Earthway Planter
The garden I work in most often is more than 9000 square feet. I don't really want to crawl around on my hands and knees to plant the rows. The rows in the Harvest of Hope Memorial Garden are anywhere from 15 to 80 feet long. Much of it is planted in brassicas, you know cabbage, broccoli, Brussels sprouts, etc. There are usually 4 or 5 rows of potatoes, too. So it's not all planted with little seeds.

In 2017 I invested in a planter for the garden. I can sow a row (60 feet or more) of turnips in about 1 minute with this gadget. I would probably take at least 30 minutes on my hands and knees. I planted other things with the planter as well but the turnips came out the best. Of course they were the last thing it used the planter to plant. Just like any other tool there is a learning curve. It did make planting go a lot faster than in 2016 when the garden was half the size. A planter like the Earthway goes for around $110 plus shipping at many locations. Everything is a learning experience.

There are much more expensive planters. If you are planting more than a half acre you might want to invest in a much larger planter than I have. Companies also make machines that put in seedlings as well.

Thursday, April 26, 2018

Diary or Log Book

Log Books
The longer I garden the more important I find a diary or log book to be. You can keep track of all kinds of things. I record rain amounts, planting dates, first appearance dates for the seeds planted. Species and varieties planted. I have a max/min thermometer and I try to record the daily maximum and minimum temperatures. I also have a rain gauge that helps me with watering the garden. If I don't keep track of the rainfall I will waste a lot of water during the summer or not water enough. If you are keeping track of volunteer hours this is a good place to record them as well.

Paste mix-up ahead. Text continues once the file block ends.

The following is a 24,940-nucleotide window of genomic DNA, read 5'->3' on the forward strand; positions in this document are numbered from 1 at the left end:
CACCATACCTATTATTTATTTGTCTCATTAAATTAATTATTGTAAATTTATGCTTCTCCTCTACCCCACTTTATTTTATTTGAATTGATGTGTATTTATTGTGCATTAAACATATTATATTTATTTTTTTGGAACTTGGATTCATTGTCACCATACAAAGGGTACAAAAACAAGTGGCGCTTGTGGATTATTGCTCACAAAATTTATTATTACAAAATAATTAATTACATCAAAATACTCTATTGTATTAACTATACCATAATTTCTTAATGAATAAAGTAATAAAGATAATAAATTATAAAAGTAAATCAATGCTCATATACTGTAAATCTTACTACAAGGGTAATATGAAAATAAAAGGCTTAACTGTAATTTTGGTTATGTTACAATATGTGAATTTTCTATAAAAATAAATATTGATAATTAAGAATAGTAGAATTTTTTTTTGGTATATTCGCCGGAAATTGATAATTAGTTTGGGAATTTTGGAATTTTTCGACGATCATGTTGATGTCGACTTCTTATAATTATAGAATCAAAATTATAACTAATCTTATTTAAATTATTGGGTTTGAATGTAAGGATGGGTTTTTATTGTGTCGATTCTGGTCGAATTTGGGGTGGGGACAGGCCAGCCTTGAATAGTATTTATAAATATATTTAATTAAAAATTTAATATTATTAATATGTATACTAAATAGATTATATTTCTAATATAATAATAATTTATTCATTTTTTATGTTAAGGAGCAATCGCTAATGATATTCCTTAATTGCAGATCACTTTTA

People often want to know what variety of a say turnips you planted. Where you bought them. Whether they are organic seed stock. Who certified them organic. If you keep track of that stuff you can tell them. If you are thinking about entering some of your veggies in the State Fair you will need this information as well. There are literally hundreds of varieties (cultivars) of lettuce. There are hundreds of cultivars of carrots. If you don't write down the ones you plant and where you plant them you will have no idea what variety works well under specific conditions and which ones don't. Each year I record more information because I find I need more information each time I plant. What did I do when, where, and how. If you don't have a diary you will not be able to answer these questions.
Calendar Log